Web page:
back to article When product names go bad: Microsoft's Raymond Chen on the cringe behind WinCE

Microsoft's Raymond Chen has continued his odyssey through the Windows vendor's back catalogue of awkward product names with the story behind WinCE. Fresh from the spanking it had taken over Windows NT, the company was keen to avoid another initialism or backronym incident. After all, according to Chen, NT was sometimes …

  1. Thomas Gray

    Then there is the joke about the combined business/home/portable version of the operating system...

    Windows CEMeNT

    1. Ordinary Donkey

      Re: Then there is the joke about the combined business/home/portable version of

      I remember pointing out that MS, Me and XP are all diseases and wondering when Windows VD would be released.

      1. MatthewSt

        Re: Then there is the joke about the combined business/home/portable version of

        Check out its old name - https://azure.microsoft.com/en-gb/services/virtual-desktop/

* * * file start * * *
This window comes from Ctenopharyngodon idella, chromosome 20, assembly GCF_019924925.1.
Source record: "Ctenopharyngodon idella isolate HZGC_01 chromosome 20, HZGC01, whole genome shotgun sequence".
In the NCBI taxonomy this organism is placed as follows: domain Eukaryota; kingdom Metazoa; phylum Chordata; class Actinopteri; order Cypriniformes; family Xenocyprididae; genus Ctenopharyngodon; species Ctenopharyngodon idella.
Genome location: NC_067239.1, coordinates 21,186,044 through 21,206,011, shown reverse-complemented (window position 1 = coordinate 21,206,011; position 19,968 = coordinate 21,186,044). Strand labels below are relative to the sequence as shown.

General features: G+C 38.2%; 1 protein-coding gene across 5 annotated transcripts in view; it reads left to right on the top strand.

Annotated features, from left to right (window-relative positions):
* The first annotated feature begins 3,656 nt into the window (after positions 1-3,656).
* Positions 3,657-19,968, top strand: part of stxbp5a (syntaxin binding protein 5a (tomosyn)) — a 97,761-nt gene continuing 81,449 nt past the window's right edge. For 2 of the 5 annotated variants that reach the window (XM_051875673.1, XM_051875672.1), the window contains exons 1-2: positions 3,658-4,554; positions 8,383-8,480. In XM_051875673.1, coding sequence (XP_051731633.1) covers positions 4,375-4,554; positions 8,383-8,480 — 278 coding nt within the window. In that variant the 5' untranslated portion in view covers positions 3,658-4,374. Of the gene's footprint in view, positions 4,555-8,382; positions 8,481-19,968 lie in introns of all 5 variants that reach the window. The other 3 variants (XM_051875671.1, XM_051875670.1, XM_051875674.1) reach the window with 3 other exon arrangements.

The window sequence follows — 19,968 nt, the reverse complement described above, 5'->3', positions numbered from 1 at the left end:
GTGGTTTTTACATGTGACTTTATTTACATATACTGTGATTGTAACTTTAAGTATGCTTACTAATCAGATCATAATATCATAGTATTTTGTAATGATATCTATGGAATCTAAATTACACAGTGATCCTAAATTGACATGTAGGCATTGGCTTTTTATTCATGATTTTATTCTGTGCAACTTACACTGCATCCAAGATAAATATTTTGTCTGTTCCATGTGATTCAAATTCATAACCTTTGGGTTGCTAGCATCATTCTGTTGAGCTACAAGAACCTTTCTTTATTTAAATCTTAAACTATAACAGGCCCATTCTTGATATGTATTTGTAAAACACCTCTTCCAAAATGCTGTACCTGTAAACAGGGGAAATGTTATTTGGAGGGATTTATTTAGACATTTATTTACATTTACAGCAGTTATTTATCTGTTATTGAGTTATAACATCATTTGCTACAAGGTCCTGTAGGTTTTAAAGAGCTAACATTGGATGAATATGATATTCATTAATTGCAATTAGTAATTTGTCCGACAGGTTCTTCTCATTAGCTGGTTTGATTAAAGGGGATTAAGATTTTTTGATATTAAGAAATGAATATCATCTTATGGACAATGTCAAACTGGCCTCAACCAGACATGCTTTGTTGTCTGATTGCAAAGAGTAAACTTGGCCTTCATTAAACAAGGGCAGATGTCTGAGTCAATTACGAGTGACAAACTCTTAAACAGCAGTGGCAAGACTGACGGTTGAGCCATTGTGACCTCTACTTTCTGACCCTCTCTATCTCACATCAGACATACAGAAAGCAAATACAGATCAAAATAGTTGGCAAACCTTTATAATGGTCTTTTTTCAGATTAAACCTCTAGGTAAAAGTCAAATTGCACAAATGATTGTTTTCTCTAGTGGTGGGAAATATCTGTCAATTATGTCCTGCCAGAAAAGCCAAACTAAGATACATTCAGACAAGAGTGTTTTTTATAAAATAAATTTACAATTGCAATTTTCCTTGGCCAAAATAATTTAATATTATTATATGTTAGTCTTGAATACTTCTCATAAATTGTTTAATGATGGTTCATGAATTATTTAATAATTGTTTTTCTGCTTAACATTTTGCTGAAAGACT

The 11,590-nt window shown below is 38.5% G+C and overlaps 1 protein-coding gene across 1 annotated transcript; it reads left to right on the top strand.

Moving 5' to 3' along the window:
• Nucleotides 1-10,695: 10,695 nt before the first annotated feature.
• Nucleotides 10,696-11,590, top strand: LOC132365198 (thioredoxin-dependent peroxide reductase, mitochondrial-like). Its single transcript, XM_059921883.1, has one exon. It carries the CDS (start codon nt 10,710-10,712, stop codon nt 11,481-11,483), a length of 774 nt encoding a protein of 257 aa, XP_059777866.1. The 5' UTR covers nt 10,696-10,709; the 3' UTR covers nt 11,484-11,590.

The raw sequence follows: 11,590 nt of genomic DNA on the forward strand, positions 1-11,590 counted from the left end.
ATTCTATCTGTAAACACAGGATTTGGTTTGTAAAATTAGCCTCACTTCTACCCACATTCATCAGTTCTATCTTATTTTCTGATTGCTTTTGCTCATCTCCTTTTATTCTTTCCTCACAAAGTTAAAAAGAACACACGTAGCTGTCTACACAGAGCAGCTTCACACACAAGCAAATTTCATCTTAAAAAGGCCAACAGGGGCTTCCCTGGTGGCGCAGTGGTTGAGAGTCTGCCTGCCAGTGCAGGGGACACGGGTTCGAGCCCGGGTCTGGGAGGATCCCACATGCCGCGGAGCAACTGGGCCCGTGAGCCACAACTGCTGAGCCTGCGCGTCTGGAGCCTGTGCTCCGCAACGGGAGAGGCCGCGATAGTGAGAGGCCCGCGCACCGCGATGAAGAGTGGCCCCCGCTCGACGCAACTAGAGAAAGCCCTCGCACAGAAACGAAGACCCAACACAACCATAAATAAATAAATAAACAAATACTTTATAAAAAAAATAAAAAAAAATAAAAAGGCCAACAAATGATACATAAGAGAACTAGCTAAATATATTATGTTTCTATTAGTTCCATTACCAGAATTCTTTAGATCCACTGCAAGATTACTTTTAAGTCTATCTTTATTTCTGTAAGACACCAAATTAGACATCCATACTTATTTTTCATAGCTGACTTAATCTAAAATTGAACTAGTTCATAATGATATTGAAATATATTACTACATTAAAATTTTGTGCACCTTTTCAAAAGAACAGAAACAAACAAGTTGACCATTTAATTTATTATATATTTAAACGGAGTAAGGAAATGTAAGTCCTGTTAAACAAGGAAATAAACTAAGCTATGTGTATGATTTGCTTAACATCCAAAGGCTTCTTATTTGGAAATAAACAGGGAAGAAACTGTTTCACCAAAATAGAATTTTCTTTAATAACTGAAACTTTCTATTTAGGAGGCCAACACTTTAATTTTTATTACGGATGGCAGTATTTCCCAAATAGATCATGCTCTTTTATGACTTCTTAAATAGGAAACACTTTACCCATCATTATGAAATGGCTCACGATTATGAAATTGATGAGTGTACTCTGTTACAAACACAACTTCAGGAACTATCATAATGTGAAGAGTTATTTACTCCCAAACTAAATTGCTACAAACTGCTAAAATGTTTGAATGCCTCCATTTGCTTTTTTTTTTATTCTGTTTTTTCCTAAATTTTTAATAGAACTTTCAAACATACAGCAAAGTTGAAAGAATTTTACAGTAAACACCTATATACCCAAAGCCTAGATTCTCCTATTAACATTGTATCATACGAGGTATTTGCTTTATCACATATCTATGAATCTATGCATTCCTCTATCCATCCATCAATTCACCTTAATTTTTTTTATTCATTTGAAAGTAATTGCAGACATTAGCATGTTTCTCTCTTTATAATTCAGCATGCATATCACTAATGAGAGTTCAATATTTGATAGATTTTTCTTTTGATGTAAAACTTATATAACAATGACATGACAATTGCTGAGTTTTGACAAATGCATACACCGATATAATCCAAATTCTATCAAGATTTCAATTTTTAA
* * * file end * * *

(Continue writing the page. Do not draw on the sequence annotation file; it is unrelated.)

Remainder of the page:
2. Snake Silver badge

      Re: Then there is the joke about the combined business/home/portable

      I'm (still) using WinCE to this day, the embedded version is the OS in one of our 3D printers. My experience with WinCE up to v6 helps when I need to dig down into the system settings, I know exactly where they are and how they work.

  2. Anonymous Coward
    Anonymous Coward

    I swear it was unintentional...

    I came up with an initialism for the label on an interface test adapter for implantable cardiac devices that also happened to be the (vulgar) Swedish word for a lady's private parts. AFAIK there are dozens of them still deployed, and the name is proudly displayed in professionally produced labels with 5 cm tall text. A/C so I can't pick the facepalm icon...

    1. Yet Another Anonymous coward Silver badge

      Re: I swear it was unintentional...

      NASA had a spaceplane project for the ISS called Crew Return Vehicle - CRV. During the prototype phase this would have to have Experimental (X) appended, as per Nasa regulations

      Somebody decide that CRV-X was too close to lady parts and the projected had to be hurriedly renamed.

      1. Anonymous Coward
        Anonymous Coward

        Re: I swear it was unintentional...